Seattle billionaire Keith McCaw, 49, dies at his home
Seattle Times staff reporter
Billionaire Keith McCaw died of accidental causes early yesterday morning in the hot tub at his Lake Washington home in Seattle, a family spokesman said.
"The family would ask people to respect their privacy at this time, and will have a complete statement in due course," said spokesman Bob Ratliffe.
Mr. McCaw was the youngest of four billionaire brothers, part of a family that helped create a cellular-phone empire. He was 49.
Firefighters and police responded to a 911 call at 1:28 a.m. yesterday from the 100 block of Lake Washington Boulevard East, Mr. McCaw's 20,000-square-foot lakeside mansion.
Fire-department spokeswoman Helen Fitzpatrick said medics performed CPR on a man who was not breathing when they arrived, but they were unable to resuscitate him. The medical examiner was called, she said.
The Seattle Police Department and the King County medical examiner are conducting a death investigation, but "the cause of death is unknown," said Seattle police spokesman Scott Moss, who would not release the victim's name.
Mr. McCaw made his fortune as a stockholder in McCaw Cellular Communications, a company that was bought out by AT&T in September 1994 for $11.5 billion. Mr. McCaw's brother Craig McCaw built the cellular empire.
Keith McCaw served in a variety of management capacities at the McCaw company, but executives said he was never a major player there. He ended his role as an employee in 1986 but continued as a director until 1991.
In March this year, Forbes Magazine listed Mr. McCaw as the 445th-richest man in the world, tied with his brothers Bruce McCaw and John McCaw. Brother Craig McCaw was listed as the world's 168th-wealthiest person, worth $2.4 billion.
The McCaws were known for doing deals fast. They quickly bought rights to cellular airwaves from large communications companies and small-time cellular speculators.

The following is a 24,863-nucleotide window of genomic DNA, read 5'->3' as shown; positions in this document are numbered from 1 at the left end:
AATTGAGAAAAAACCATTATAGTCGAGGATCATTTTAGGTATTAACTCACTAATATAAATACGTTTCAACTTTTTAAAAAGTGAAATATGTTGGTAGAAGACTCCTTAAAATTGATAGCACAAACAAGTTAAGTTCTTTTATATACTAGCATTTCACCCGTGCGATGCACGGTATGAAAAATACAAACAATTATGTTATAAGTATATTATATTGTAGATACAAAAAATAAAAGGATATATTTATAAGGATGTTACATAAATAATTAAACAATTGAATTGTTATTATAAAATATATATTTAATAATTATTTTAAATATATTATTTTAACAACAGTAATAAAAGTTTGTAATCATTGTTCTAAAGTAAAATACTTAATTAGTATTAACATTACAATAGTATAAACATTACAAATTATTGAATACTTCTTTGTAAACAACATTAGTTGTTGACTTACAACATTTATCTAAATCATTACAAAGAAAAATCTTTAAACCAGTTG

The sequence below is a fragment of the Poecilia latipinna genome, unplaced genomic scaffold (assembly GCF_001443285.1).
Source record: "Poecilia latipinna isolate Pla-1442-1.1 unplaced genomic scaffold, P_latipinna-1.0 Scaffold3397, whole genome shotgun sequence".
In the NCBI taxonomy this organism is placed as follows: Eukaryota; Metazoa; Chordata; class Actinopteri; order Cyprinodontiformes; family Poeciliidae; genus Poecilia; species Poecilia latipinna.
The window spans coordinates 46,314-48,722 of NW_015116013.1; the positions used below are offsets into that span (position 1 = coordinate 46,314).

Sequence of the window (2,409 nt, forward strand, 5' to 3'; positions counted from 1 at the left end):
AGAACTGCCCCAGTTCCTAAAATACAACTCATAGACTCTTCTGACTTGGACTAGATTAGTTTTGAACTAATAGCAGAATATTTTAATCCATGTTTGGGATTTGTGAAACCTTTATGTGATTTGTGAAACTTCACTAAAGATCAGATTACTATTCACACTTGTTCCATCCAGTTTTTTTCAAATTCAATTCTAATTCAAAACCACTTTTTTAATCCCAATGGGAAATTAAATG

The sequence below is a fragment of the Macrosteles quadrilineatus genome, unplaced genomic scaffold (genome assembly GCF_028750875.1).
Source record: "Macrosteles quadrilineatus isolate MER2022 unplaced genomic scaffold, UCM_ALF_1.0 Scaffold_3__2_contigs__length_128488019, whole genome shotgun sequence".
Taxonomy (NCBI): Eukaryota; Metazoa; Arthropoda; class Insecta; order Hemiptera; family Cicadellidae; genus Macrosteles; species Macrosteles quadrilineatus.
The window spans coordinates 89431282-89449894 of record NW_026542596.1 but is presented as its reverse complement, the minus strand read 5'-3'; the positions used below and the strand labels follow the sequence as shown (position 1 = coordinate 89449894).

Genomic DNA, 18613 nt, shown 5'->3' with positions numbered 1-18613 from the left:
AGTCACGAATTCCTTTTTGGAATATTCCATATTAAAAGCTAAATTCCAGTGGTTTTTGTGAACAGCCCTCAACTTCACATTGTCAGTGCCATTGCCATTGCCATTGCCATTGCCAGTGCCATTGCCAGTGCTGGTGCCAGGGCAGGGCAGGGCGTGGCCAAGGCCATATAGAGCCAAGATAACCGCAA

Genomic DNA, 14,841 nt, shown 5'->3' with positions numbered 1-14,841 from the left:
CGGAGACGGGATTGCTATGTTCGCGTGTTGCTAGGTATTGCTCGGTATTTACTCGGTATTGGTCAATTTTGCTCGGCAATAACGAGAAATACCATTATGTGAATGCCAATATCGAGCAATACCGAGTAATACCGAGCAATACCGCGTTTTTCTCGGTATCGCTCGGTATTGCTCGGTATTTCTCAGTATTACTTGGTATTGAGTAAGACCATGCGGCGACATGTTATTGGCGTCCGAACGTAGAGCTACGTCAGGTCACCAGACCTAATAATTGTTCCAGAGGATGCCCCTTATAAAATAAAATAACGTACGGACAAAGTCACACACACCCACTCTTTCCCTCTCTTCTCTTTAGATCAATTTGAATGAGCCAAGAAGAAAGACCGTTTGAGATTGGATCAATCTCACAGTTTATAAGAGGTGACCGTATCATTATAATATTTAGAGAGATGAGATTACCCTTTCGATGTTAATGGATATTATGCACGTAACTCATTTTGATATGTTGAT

They paid a couple who owned a beauty school in California $1 million for their licensing rights to cellular airwaves, bought during the early days when those airwaves were being snapped up by forward-thinking — and lucky — investors. The McCaws also paid $48,000 to Bill and Hillary Clinton for the sale of a partnership in a cellular license.
Looking for more cash, the McCaw brothers went to junk-bond specialist Michael Milken.
The McCaw empire was a story of riches reborn.
The McCaws grew up wealthy in The Highlands in the old Boeing mansion, a Spanish-style house with eight fireplaces. The patriarch, Elroy McCaw, built the family fortune owning radio and later television stations.
But the family lost the fortune when Elroy McCaw died of a stroke in 1969, and dozens of claims and lawsuits piled in from creditors. The McCaw estate was declared bankrupt, and the family mansion, yacht and other assets were sold for cash.
Faced with financial ruin, Craig McCaw brought his brothers together and worked out a plan to borrow against the remains of their father's once-mighty empire. Craig pushed his bothers to pledge their assets as collateral for the purchase of companies that most people deemed worthless at the time.
Eventually, some of the McCaw investments in cellular companies rose in value by 9,800 percent.
In January, the four McCaw brothers gave $20 million to rename the Seattle Opera House after their mother, Marion Oliver McCaw Garrison.
Mr. McCaw was known for being the most private member of a private family. A lifelong yachtsman, Mr. McCaw was a strong supporter of his brother Craig's recent quest with Paul Allen for the America's Cup.
Four years ago, Mr. McCaw was part of a consortium that purchased the Schweitzer Mountain ski resort near Sandpont, Idaho. In addition to his Seattle home, Mr. McCaw owned a house in Sun Valley, Idaho.
Besides his mother and brothers, Mr. McCaw is survived by his wife and two daughters, Ratliffe said.Seattle Times staff reporter Jason Margolis can be reached by e-mail at firstname.lastname@example.org. Seattle Times staff reporter Ian Ith contributed to this story.